KATHMANDU, Nepal — Several weeks after the government of Nepal ordered more than 24,000 adult entertainment sites blocked, data from xHamster.com is showing a rebound after a slight dip in traffic.
“Anytime you push a legal industry underground — one with billions of users — you push legal users into those underground spaces as well,” said Alex Hawkins, xHamster’s vice president. “Unlike other bans, porn bans may have the opposite effect, pushing apolitical citizens into networks that bypass government blockades.
“Attention censors in Nepal, the U.K. and elsewhere: When you attempt [to] ban us, users immediately increase their use of web-based proxies, like VPNs.”
Hawkins said that millions of users in countries where xHamster is technically blocked — including Nepal, Thailand, Turkey and the United Arab Emirates — still find ways to access the site.
He noted that in 2013, when Britain mandated a so-called opt-in measure that required users to obtain access to porn their ISPs, traffic to xHamster from British users increased.
In their recent mandate, political leaders of Nepal — a landlocked country in South Asia sharing its borders with China in the north and India on three other sides — ordered officials from all of the country’s 115 ISPs to follow orders to cut access to porn sites or face fines and possible five-year jail sentences.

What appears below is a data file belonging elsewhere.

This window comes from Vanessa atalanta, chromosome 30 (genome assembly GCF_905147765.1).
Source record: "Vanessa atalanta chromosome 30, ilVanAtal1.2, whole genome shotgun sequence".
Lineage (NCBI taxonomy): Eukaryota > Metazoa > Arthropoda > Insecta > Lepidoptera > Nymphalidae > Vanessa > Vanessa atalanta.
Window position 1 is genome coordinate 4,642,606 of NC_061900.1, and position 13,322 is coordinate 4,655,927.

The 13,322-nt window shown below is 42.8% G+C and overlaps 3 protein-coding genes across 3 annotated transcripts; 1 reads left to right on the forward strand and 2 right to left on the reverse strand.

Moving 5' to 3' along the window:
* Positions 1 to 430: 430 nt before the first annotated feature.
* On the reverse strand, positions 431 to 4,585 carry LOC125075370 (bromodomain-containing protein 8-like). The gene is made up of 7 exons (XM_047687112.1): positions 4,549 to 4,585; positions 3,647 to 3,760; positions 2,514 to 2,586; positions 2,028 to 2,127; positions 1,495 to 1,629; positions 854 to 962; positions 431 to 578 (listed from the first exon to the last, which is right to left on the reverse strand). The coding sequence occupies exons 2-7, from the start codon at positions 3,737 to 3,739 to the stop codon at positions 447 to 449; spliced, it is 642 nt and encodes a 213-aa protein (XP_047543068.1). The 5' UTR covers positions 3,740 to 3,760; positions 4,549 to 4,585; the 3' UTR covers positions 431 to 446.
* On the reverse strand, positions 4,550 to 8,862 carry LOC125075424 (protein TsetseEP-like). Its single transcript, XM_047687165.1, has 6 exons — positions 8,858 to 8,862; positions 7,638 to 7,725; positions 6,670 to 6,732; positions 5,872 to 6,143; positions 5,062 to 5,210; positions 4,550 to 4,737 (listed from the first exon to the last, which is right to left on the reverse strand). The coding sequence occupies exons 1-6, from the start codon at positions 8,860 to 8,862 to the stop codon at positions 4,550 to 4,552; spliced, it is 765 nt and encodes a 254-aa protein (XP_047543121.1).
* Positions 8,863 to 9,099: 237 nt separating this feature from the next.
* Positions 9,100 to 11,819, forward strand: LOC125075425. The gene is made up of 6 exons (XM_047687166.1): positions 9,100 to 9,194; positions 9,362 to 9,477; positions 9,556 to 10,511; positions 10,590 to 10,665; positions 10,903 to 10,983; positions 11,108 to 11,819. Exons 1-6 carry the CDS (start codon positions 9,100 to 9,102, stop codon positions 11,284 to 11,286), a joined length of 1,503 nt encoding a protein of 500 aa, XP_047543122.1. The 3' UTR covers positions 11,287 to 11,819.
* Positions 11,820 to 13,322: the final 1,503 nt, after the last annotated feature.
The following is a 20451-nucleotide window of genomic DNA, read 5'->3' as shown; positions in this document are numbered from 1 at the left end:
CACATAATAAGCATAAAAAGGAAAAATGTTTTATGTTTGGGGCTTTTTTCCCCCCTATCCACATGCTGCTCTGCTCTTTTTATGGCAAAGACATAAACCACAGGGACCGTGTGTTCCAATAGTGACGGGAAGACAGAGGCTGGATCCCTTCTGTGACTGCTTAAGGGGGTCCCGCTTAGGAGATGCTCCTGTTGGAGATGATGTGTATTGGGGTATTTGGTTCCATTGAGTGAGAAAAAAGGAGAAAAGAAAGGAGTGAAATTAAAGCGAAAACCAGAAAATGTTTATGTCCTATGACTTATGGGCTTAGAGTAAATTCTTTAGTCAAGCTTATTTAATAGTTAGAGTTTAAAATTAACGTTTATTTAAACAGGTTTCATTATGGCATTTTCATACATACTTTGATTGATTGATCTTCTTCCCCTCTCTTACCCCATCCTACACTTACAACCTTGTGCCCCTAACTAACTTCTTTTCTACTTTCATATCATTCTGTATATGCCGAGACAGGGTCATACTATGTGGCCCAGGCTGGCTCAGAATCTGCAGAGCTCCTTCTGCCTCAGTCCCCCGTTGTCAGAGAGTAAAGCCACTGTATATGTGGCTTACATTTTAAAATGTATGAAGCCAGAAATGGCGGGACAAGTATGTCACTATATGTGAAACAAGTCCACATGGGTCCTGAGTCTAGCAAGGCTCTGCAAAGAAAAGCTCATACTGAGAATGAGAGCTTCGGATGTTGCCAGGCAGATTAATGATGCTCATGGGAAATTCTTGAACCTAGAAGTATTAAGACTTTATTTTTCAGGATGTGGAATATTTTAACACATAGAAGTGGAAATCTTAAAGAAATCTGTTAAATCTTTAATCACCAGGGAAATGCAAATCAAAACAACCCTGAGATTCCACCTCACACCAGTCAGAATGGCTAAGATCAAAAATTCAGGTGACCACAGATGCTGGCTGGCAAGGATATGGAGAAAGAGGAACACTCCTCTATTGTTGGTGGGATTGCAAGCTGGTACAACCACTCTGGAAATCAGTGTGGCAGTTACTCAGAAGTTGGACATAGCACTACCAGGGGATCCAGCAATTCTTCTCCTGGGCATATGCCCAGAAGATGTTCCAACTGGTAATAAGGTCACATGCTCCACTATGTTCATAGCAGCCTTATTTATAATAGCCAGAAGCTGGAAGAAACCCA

Nepal issued a ban of online adult content in 2010, but authorities shifted priorities and ISPs relaxed their filters. At the time, only 200 adult sites were blocked.
Explaining the rationalization of its current ban, the Nepal government said that "easy access to porn and vulgar content through the internet has affected our social values and social harmony and it has encouraged sexual violence.”
Critics of the ban, however, have questioned whether there was any link between online porn and Nepal’s crime numbers. The same critics also wonder whether it’s even possible to prevent users from accessing porn sites, considering the profusion of firewall-evading software.